Object name: NGC7497

Designation(s): NGC7497,

NGC 7497 is a galaxy about 60 million light years distant set in the Integrated Flux Nebula in Pegasus. The IFN, also known as Galactic Cirrus is dust far out of the plane of our galaxy caused to fluoresce by the ultraviolet light of super hot stars in our galaxy\'s disk. The galaxy, of course lies some 60 million light years beyond our galaxy and its IFN. It is classed by the NGC project as an Sc galaxy, as an SB(s)c galaxy by de Vaucoulers and as SB(s)d by NED. I\'m not seeing it as a barred spiral though it appears I\'m out voted.

The bright blue piece of IFN at the far upper left below a very bright star seems bright enough to have made it into a catalog but Simbad has nothing at that position.

There is little on this field. The blue oval smudge of a galaxy southeast of NGC 7497 is NPM1G +17.0731. The blue smudge west southwest of NGC 7497 is MCG +03-59-001/PGC 070552. The bright blue spiral northeast of NGC 7497 is another bright but anonymous galaxy in NED. I keep running into these. Seems no one it catalogs has found it interesting enough to even list as an anonymous galaxy. It\'s bottom half seems cut off. Look closely and you see a faint arm down in the \"cut off\" region. Is it obscured by unlit galactic dust? What is going on here?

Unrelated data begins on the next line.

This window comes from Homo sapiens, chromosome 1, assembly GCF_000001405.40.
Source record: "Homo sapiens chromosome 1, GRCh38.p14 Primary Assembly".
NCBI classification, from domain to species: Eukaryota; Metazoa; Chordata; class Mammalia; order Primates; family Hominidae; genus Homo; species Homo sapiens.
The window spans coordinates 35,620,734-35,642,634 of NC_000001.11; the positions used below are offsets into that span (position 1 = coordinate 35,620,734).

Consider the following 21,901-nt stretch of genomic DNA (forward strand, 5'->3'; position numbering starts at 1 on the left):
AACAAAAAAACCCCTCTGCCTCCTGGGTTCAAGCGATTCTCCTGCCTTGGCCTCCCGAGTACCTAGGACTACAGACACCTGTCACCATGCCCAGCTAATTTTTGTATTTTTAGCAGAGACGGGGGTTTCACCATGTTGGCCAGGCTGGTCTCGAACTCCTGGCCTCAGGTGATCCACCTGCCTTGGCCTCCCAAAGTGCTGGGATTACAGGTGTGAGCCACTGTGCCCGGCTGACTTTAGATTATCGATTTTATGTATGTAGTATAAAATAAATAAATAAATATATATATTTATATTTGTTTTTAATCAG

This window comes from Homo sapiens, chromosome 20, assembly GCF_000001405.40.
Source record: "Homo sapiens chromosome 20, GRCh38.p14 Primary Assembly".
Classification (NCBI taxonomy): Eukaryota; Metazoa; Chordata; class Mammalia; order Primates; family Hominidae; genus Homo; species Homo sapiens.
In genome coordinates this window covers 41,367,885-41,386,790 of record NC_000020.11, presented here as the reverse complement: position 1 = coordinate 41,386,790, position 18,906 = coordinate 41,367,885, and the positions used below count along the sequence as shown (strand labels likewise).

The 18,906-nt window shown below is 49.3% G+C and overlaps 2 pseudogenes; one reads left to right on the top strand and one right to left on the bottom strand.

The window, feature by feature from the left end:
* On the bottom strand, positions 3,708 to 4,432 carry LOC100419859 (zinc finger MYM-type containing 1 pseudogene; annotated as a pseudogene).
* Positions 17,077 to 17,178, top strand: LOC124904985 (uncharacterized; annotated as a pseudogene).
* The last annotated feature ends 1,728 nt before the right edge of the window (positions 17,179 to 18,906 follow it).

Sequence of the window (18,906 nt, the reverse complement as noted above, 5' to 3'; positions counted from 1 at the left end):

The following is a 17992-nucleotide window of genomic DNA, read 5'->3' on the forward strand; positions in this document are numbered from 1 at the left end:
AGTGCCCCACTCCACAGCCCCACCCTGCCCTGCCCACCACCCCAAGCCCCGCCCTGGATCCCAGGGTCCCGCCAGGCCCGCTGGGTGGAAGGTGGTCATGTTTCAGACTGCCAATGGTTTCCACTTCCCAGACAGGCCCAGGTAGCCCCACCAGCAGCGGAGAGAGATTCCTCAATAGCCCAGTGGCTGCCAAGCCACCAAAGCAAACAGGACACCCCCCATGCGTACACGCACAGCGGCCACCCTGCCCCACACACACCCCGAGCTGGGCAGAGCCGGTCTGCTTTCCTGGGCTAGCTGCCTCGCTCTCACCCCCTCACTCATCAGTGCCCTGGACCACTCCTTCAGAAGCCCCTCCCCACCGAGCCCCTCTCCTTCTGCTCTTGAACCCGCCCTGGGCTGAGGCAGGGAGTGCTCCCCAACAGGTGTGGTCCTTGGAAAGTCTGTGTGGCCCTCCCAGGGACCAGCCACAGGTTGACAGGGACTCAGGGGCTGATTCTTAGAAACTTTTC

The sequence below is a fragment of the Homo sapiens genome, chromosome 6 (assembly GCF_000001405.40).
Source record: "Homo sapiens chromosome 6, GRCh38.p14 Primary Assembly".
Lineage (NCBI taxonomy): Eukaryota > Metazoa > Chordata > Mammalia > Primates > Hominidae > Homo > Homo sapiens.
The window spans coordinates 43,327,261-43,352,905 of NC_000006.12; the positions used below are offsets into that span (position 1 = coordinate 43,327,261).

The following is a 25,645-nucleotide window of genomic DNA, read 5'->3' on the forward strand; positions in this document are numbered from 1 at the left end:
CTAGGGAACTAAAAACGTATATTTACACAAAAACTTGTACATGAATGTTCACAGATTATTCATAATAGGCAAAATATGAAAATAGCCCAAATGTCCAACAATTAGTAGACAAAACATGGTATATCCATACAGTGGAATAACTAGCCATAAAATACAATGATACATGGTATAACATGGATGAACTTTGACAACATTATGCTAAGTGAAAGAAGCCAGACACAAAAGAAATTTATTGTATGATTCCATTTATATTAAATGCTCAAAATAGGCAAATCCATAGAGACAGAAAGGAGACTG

Only 4 other galaxies in my image are listed in NED. All small and insignificant, at least from my point of view. I see no difference in them than many others not listed. All 4 are from the 2 micron survey so interesting as bright at that wavelength as likely star factories.

This image was taken over two nights. An asteroid from each night shows in the image. The one from the first night, (247103) 2000 SL317 is NE of NGC 7497, two thirds of the way to the anonymous blue spiral and is moving only in R.A. It was just out of the frame to the west the second night. The other asteroid, 2010 JH161, is about 3.6 minutes west (right) of the core of NGC 7497 and moving down at to the right at a 45 degree angle. It\'s trail starts near a slightly orange star. It was out of frame to the upper left the first night Comparing the two trails you can tell seeing was a bit better the second night. Both are about 19.5 magnitude. Due to the IFN both are very difficult to pick out. Edit: this was taken before I was annotating images with asteroids. Don\'t spend time looking for these \"Where\'s Waldo?\" asteroids.

A blue star at the bottom of the image and a red one at the top hit right on the edge of the chip. When I moved either way to avoid this something put a horrid set of reflections into the image. Only solution was to leave these stars right on the edge where they glared into the image. I could have cloned them out but the blue one was in the IFN and impossible to clone out without distorting the IFN so I decided to leave both in. I did tone them down significantly. Yes they were far worse! I discovered the reflection issue a year after I\'d taken it and was just now putting it together. No way to remove it as it hit in the IFN. So I completely redid the image September 3 and 5 of this year. Finally I\'m posting a current image.

14\" LX200R @ f/10, L=8x10\' RGB=2x10\'x3, STL-11000XM, Paramount ME